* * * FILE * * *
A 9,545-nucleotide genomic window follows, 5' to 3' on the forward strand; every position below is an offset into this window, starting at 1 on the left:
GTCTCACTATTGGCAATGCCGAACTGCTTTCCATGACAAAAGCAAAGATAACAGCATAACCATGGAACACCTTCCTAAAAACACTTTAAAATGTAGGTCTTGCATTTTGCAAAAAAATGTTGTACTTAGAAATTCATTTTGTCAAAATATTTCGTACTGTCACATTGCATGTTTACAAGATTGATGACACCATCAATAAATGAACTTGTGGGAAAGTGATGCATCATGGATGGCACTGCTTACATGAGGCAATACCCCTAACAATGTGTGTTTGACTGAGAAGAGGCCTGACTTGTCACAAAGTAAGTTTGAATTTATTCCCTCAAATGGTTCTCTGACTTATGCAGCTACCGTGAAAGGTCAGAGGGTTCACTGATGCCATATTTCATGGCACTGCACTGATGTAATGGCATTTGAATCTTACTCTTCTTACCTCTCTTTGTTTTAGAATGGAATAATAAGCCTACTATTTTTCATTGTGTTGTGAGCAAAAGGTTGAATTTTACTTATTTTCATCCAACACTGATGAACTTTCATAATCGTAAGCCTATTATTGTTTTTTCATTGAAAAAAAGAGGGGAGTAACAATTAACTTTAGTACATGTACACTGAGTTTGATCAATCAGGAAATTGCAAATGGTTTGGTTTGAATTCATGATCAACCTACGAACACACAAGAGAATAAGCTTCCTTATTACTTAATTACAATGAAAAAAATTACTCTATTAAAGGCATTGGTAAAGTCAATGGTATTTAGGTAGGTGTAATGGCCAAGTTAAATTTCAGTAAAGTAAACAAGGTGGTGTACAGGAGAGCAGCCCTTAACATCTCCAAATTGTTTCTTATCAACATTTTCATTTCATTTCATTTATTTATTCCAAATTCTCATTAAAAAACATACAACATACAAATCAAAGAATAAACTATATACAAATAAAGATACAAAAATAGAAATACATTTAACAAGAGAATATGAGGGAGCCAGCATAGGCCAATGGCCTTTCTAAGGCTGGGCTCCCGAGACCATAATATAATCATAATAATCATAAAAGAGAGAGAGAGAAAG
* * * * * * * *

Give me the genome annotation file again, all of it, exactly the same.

A 9,545-nucleotide genomic window follows, 5' to 3' on the forward strand; every position below is an offset into this window, starting at 1 on the left:
GTCTCACTATTGGCAATGCCGAACTGCTTTCCATGACAAAAGCAAAGATAACAGCATAACCATGGAACACCTTCCTAAAAACACTTTAAAATGTAGGTCTTGCATTTTGCAAAAAAATGTTGTACTTAGAAATTCATTTTGTCAAAATATTTCGTACTGTCACATTGCATGTTTACAAGATTGATGACACCATCAATAAATGAACTTGTGGGAAAGTGATGCATCATGGATGGCACTGCTTACATGAGGCAATACCCCTAACAATGTGTGTTTGACTGAGAAGAGGCCTGACTTGTCACAAAGTAAGTTTGAATTTATTCCCTCAAATGGTTCTCTGACTTATGCAGCTACCGTGAAAGGTCAGAGGGTTCACTGATGCCATATTTCATGGCACTGCACTGATGTAATGGCATTTGAATCTTACTCTTCTTACCTCTCTTTGTTTTAGAATGGAATAATAAGCCTACTATTTTTCATTGTGTTGTGAGCAAAAGGTTGAATTTTACTTATTTTCATCCAACACTGATGAACTTTCATAATCGTAAGCCTATTATTGTTTTTTCATTGAAAAAAAGAGGGGAGTAACAATTAACTTTAGTACATGTACACTGAGTTTGATCAATCAGGAAATTGCAAATGGTTTGGTTTGAATTCATGATCAACCTACGAACACACAAGAGAATAAGCTTCCTTATTACTTAATTACAATGAAAAAAATTACTCTATTAAAGGCATTGGTAAAGTCAATGGTATTTAGGTAGGTGTAATGGCCAAGTTAAATTTCAGTAAAGTAAACAAGGTGGTGTACAGGAGAGCAGCCCTTAACATCTCCAAATTGTTTCTTATCAACATTTTCATTTCATTTCATTTATTTATTCCAAATTCTCATTAAAAAACATACAACATACAAATCAAAGAATAAACTATATACAAATAAAGATACAAAAATAGAAATACATTTAACAAGAGAATATGAGGGAGCCAGCATAGGCCAATGGCCTTTCTAAGGCTGGGCTCCCGAGACCATAATATAATCATAATAATCATAAAAGAGAGAGAGAGAAAG